Trump's 'rescission' plan, experimental Ebola treatments, and UK aid rules: This week in development

Photo by: Sgt Neil Bryden / RAF

The United Kingdom plans to throw out the official development assistance rulebook, high-level health meetings stall over intellectual property disputes, and President Trump’s administration escalates its war on foreign aid. This week in development:

President Donald Trump’s administration is considering a new tactic in its war against U.S. foreign aid funding. Apparently not content with a process that gives the U.S. Congress power to overrule the White House’s budget requests, the Office of Management and Budget is reportedly considering a “rescissions package,” which would seek to reclaim funding that the U.S. Agency for International Development and the State Department have not yet spent. Because of the timing of this rumored action — just over one month before the end of the 2018 fiscal year — the move would leave lawmakers with little time to overturn the White House’s effort, creating a possibility that a few billion dollars of money that Congress has already granted for U.S. global development spending could disappear. Sources with knowledge of OMB’s plan say the tactic of issuing a rescissions package so close to the end of the fiscal year — practically eliminating many of Congress’s options to stop it — would be historically unprecedented. The rescissions package under consideration is rumored to only target U.S. foreign assistance money, and is expected to fall hardest on U.S. contributions to the United Nations, as well as funding held in the Economic Support Fund account. The latest reports from multiple sources who spoke on the condition of anonymity are that the package could arrive early next week. It sets the stage for a new battle between the White House and Congress, and would once again test lawmakers’ support for U.S. global development programs.

The United Kingdom may break with established rules governing the use of official development assistance. Secretary of State for International Development Penny Mordaunt said that the U.K. aid budget will be used to support disaster relief efforts for wealthier overseas territories that do not qualify as ODA recipients under the Organisation for Economic Co-operation and Development’s Development Assistance Committee’s guidelines. "It is ridiculous that a country which had been flattened by natural disaster shouldn’t qualify for aid as the day before it was doing quite well. While we lobby to change those rules we will not let them deter what we consider to be the right thing to do. I believe that is what British taxpayers would wish,” Mordaunt told The Telegraph newspaper. According to the OECD, official development assistance can only be used to support an agreed-to list of countries that have per capita gross national incomes below a certain level. If the U.K. uses its aid budget to support countries not on that list, that spending will no longer count as official development assistance — putting at risk the country’s commitment to spend 0.7 percent of its own gross national income on ODA. Jeroen Kwakkenbos, policy and advocacy manager at Eurodad, said the proposal represents “the height of political arrogance and malpractice.”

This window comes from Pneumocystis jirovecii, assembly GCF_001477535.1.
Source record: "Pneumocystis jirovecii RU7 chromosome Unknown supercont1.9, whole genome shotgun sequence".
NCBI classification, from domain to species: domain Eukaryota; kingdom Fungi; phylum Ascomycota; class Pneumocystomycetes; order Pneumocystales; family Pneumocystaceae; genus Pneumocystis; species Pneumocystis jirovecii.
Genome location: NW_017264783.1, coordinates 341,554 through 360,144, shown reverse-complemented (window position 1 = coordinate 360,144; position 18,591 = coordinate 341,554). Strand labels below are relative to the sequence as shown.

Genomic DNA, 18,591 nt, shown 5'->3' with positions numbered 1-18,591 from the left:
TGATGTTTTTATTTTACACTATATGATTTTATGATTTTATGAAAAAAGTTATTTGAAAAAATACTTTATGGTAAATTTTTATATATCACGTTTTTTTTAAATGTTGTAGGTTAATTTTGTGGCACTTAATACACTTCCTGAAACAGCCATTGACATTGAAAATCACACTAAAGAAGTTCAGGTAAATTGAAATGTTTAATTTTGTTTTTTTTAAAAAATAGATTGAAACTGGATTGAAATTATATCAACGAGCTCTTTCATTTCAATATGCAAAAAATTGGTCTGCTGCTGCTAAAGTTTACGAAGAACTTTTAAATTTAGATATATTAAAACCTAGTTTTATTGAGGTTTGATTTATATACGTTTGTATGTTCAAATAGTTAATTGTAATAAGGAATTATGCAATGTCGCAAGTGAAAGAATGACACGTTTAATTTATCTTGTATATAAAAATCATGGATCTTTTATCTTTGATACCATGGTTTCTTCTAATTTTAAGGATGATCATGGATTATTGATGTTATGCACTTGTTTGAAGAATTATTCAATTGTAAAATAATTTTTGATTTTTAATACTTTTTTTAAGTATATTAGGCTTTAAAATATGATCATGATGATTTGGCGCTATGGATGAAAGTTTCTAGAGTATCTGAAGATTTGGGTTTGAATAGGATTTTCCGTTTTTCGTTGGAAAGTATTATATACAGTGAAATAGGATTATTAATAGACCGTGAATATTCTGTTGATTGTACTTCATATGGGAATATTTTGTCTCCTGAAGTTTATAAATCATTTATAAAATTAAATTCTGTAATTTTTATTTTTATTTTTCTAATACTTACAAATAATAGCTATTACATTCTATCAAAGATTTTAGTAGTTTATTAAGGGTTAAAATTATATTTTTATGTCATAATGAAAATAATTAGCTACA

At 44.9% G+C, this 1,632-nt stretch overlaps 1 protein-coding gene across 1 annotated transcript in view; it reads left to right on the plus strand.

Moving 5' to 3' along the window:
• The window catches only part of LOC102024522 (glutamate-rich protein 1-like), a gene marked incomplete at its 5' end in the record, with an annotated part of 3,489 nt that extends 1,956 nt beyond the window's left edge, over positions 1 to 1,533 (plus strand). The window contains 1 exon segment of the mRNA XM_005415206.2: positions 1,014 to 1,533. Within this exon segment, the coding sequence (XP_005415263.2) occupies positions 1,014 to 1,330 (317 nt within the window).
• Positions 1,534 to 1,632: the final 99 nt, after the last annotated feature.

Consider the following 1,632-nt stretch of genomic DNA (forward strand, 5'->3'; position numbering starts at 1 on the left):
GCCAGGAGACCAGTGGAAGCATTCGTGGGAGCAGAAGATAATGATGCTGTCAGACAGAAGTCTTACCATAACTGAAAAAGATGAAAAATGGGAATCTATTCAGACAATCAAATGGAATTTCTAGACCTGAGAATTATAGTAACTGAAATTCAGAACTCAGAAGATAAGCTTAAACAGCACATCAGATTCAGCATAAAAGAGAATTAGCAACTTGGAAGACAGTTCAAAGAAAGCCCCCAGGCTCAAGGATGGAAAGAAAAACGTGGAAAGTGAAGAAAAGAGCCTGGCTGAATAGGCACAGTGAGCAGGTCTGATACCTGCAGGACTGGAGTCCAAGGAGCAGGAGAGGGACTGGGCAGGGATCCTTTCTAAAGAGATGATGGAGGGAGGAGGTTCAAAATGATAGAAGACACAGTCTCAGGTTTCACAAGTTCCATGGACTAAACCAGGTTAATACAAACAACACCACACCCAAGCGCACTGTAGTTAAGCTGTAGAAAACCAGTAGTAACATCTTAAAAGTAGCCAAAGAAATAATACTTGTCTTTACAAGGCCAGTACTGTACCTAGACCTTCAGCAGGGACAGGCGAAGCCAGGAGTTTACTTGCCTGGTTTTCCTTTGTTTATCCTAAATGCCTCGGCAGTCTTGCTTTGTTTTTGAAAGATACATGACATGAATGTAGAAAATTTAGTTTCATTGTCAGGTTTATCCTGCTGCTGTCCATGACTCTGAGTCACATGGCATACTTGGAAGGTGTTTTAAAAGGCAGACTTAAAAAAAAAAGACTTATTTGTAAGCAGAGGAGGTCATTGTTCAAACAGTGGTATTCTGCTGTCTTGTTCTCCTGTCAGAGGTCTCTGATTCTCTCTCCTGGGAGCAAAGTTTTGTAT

Health officials responding to Ebola in Democratic Republic of Congo have five experimental treatments in their arsenal that previous response efforts have not been able to deploy. Responders hope that the five therapeutics — which have not been formally approved by the World Health Organization, but which can be administered according for “compassionate use” — will help improve the efficiency and effectiveness of an extremely complicated epidemic response effort. This latest outbreak is in a conflict-affected area of the country, with a level 4 security level under the U.N.’s conflict rating system. In addition to deploying new health technologies — including the rVSV-ZEBOV Ebola vaccine used near the end of the 2014 Ebola outbreak in Guinea — responders are wrestling with how to negotiate with armed groups about access to potentially affected communities.

Two high-level meetings on tuberculosis and noncommunicable diseases are falling prey to disagreements over intellectual property issues. The World Trade Organization provides flexibility to governments to override patents for medicines in the name of public health. Some negotiators from high-burden countries, including South Africa, want to see those provisions — called the “trade-related aspects of intellectual property agreement,” or TRIPS — included in the declarations accompanying the two meetings, set to take place during the U.N. General Assembly in New York next month. The United States, in particular, is pushing back on that effort. Some see evidence of a Trump administration working to protect the interests of pharmaceutical companies. “The fact that the July 26, 2018 draft NCD resolution does not mention that prices for new drugs are too high and that access is currently both restricted and unequal is a public relations gift to big pharma, and an effective limitation on the mandate of U.N. agencies to address these problems,” said James Love, director of Knowledge Ecology International.

About the author

  • Michael Igoe

    Michael Igoe is a Senior Reporter with Devex, based in Washington, D.C. He covers U.S. foreign aid, global health, climate change, and development finance. Prior to joining Devex, Michael researched water management and climate change adaptation in post-Soviet Central Asia, where he also wrote for EurasiaNet. Michael earned his bachelor's degree from Bowdoin College, where he majored in Russian, and his master’s degree from the University of Montana, where he studied international conservation and development.